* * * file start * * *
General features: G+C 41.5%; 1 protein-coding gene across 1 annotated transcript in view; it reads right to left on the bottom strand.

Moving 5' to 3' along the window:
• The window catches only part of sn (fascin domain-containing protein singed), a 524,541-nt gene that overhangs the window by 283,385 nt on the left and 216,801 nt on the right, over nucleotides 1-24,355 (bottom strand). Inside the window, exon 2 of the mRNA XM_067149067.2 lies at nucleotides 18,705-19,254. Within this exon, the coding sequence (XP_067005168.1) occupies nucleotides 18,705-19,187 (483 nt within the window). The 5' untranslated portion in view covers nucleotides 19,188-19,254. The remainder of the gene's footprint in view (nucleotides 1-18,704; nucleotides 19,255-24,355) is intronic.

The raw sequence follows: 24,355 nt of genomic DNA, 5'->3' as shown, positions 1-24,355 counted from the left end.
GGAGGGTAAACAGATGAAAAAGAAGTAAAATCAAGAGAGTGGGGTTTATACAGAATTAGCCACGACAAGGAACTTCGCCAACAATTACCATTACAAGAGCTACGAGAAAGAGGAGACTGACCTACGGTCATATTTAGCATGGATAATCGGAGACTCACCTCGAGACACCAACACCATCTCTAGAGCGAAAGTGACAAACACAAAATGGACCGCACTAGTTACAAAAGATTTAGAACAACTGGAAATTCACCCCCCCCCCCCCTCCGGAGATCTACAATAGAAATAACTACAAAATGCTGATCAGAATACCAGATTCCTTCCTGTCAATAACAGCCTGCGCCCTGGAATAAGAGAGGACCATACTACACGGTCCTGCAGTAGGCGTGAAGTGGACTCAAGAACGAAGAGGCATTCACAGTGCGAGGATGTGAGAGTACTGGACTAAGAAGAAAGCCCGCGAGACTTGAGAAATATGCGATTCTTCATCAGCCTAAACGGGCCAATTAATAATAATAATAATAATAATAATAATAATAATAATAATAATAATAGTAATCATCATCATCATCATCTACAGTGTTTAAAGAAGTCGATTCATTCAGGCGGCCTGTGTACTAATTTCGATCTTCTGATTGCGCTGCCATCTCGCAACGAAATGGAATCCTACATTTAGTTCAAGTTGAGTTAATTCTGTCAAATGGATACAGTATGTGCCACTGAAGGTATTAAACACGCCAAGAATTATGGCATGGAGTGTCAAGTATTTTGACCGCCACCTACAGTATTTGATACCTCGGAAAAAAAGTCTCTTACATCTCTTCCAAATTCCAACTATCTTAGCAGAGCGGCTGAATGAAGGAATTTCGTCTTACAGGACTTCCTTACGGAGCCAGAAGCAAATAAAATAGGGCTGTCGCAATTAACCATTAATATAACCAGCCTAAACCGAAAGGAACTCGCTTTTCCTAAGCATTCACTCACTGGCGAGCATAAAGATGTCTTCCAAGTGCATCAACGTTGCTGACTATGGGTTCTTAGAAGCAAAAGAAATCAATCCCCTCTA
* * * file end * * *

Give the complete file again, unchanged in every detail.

General features: G+C 41.5%; 1 protein-coding gene across 1 annotated transcript in view; it reads right to left on the bottom strand.

Moving 5' to 3' along the window:
• The window catches only part of sn (fascin domain-containing protein singed), a 524,541-nt gene that overhangs the window by 283,385 nt on the left and 216,801 nt on the right, over nucleotides 1-24,355 (bottom strand). Inside the window, exon 2 of the mRNA XM_067149067.2 lies at nucleotides 18,705-19,254. Within this exon, the coding sequence (XP_067005168.1) occupies nucleotides 18,705-19,187 (483 nt within the window). The 5' untranslated portion in view covers nucleotides 19,188-19,254. The remainder of the gene's footprint in view (nucleotides 1-18,704; nucleotides 19,255-24,355) is intronic.

The raw sequence follows: 24,355 nt of genomic DNA, 5'->3' as shown, positions 1-24,355 counted from the left end.
GGAGGGTAAACAGATGAAAAAGAAGTAAAATCAAGAGAGTGGGGTTTATACAGAATTAGCCACGACAAGGAACTTCGCCAACAATTACCATTACAAGAGCTACGAGAAAGAGGAGACTGACCTACGGTCATATTTAGCATGGATAATCGGAGACTCACCTCGAGACACCAACACCATCTCTAGAGCGAAAGTGACAAACACAAAATGGACCGCACTAGTTACAAAAGATTTAGAACAACTGGAAATTCACCCCCCCCCCCCCTCCGGAGATCTACAATAGAAATAACTACAAAATGCTGATCAGAATACCAGATTCCTTCCTGTCAATAACAGCCTGCGCCCTGGAATAAGAGAGGACCATACTACACGGTCCTGCAGTAGGCGTGAAGTGGACTCAAGAACGAAGAGGCATTCACAGTGCGAGGATGTGAGAGTACTGGACTAAGAAGAAAGCCCGCGAGACTTGAGAAATATGCGATTCTTCATCAGCCTAAACGGGCCAATTAATAATAATAATAATAATAATAATAATAATAATAATAATAATAATAGTAATCATCATCATCATCATCTACAGTGTTTAAAGAAGTCGATTCATTCAGGCGGCCTGTGTACTAATTTCGATCTTCTGATTGCGCTGCCATCTCGCAACGAAATGGAATCCTACATTTAGTTCAAGTTGAGTTAATTCTGTCAAATGGATACAGTATGTGCCACTGAAGGTATTAAACACGCCAAGAATTATGGCATGGAGTGTCAAGTATTTTGACCGCCACCTACAGTATTTGATACCTCGGAAAAAAAGTCTCTTACATCTCTTCCAAATTCCAACTATCTTAGCAGAGCGGCTGAATGAAGGAATTTCGTCTTACAGGACTTCCTTACGGAGCCAGAAGCAAATAAAATAGGGCTGTCGCAATTAACCATTAATATAACCAGCCTAAACCGAAAGGAACTCGCTTTTCCTAAGCATTCACTCACTGGCGAGCATAAAGATGTCTTCCAAGTGCATCAACGTTGCTGACTATGGGTTCTTAGAAGCAAAAGAAATCAATCCCCTCTA